I'd first think about what you want to study because there is a difference between studying economics and going to a b-school. One is not better or worse than the other but they are different. Economics is a liberal arts field of study. At a b-school you will take a business core with intro classes in disciplines like accounting, finance, IT etc. Spend some time online looking at the curriculum of schools you are considering to see if one path is more appealing to you.
  • qwertyzxcqwertyzxc Registered User Posts: 335 Member
    I was talking about for pure finance recruiting opportunities Stern / Ross / Hass is way than Chicago. For best value yes instate Ross and Haas make a lot of sense but would still take any of those three schools over Chicago if you are trying to get to WS.

    Chicago is by no means a poor school for finance recruiting but its just not as strong as the above three.
  • puzzled123puzzled123 Registered User Posts: 566 Member
    edited September 2015
    @qwertyzxc I think you are confusing finance and investment banking. There are a lot of finance roles that are not banking, pay much better, are more prestigious, and don't involve creating ppt slides all day (aka buy side). Almost none of the top hedge funds/quant funds recruit Haas/Ross/Stern undergrad. For example, under the campus recruiting header, you can find the colleges Jane Street Capital recruits at:


    Most banks that recruit at Haas/Ross/Stern also recruit quite heavily at UChicago. This means Chicago gives more optionality for students interested in finance, considering the students it places directly on the buy side every year at hedge funds, quant funds, Private Equity firms, and Venture Capital firms (out of undergrad).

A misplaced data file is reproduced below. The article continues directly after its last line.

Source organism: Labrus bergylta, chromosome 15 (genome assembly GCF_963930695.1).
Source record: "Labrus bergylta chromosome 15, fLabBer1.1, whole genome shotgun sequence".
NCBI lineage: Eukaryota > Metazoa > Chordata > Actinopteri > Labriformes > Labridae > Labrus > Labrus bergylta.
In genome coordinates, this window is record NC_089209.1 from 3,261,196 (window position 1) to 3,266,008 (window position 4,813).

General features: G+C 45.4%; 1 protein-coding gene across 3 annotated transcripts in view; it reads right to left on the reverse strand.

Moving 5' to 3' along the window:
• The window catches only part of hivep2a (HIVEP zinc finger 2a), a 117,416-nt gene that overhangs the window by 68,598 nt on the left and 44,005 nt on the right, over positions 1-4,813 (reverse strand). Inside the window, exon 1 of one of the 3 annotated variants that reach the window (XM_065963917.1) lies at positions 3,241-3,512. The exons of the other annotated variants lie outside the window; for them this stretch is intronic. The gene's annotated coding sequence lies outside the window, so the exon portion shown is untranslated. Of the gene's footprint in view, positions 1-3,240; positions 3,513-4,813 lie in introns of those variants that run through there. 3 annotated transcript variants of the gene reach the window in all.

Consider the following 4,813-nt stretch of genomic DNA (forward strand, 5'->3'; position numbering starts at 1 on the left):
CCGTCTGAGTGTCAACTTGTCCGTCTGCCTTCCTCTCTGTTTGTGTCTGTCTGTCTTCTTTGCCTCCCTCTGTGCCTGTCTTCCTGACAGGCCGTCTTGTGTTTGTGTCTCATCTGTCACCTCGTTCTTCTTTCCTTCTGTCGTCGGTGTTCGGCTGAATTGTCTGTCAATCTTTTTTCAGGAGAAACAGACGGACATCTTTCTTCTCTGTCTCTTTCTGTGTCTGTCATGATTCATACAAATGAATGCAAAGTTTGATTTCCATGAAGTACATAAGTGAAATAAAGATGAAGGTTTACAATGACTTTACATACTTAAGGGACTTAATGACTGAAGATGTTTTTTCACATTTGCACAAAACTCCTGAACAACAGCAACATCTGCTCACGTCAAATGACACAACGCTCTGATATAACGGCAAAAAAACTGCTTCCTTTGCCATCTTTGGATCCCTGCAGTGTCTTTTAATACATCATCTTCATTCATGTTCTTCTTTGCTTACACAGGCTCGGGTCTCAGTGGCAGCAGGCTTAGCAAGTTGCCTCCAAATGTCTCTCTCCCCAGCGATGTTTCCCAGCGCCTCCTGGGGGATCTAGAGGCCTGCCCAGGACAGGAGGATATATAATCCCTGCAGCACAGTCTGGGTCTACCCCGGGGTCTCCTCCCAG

Also, overall, for a career in finance, UChicago is a much better school. Even though Haas/Ross/Stern may send more students to investment banks, this is because a lot more students at these schools are interested in investment banking and their universities have 3-5x the undergrad population of UChicago. And lets not forget that what your last job is matters so much more than what your first job is. Chicago will give you a much better education and life long career network than Haas/Ross/Stern will. Most people going (including a lot of students interested in finance) to Chicago use NYU, Berkeley, and UMich as safeties. For the early round, I think OP is right to focus on Harvard, Wharton, and UChicago, and I would recommend looking at MIT if he/she is more technical. Haas/Ross/Stern aren't bad backups for RD.

    I agree that if you are paying full price for the privates, and are in-state, Haas and Ross will give you more for the amount of money you put in.

    Also agree that you should decide if you want to study economics or business. I would recommend economics (or even math)- it is very easy to learn "business" if you know econ and math, but not the other way around. Also, it can hurt to not be technically oriented over the next 50 years.
  • qwertyzxcqwertyzxc Registered User Posts: 335 Member
    Nope - not confusing finance for investment banking although sell side is a huge part of the undergrad finance recruiting system in place at most top schools.

    You obviously have no idea of what the recruiting is like at Stern, Ross, & Haas if you think none of the top HFs / PE don't recruit at these schools. Paulson & Co., Och-Ziff (starting next year), Point72, D.E. Shaw all do OCR at Stern at least and probably at Ross and Haas as well. Sure Jane Street may not do OCR but they along w/ Bridgwater and many other HFs to resume drops at Stern which a lot times makes more sense since OCR costs money for a firm.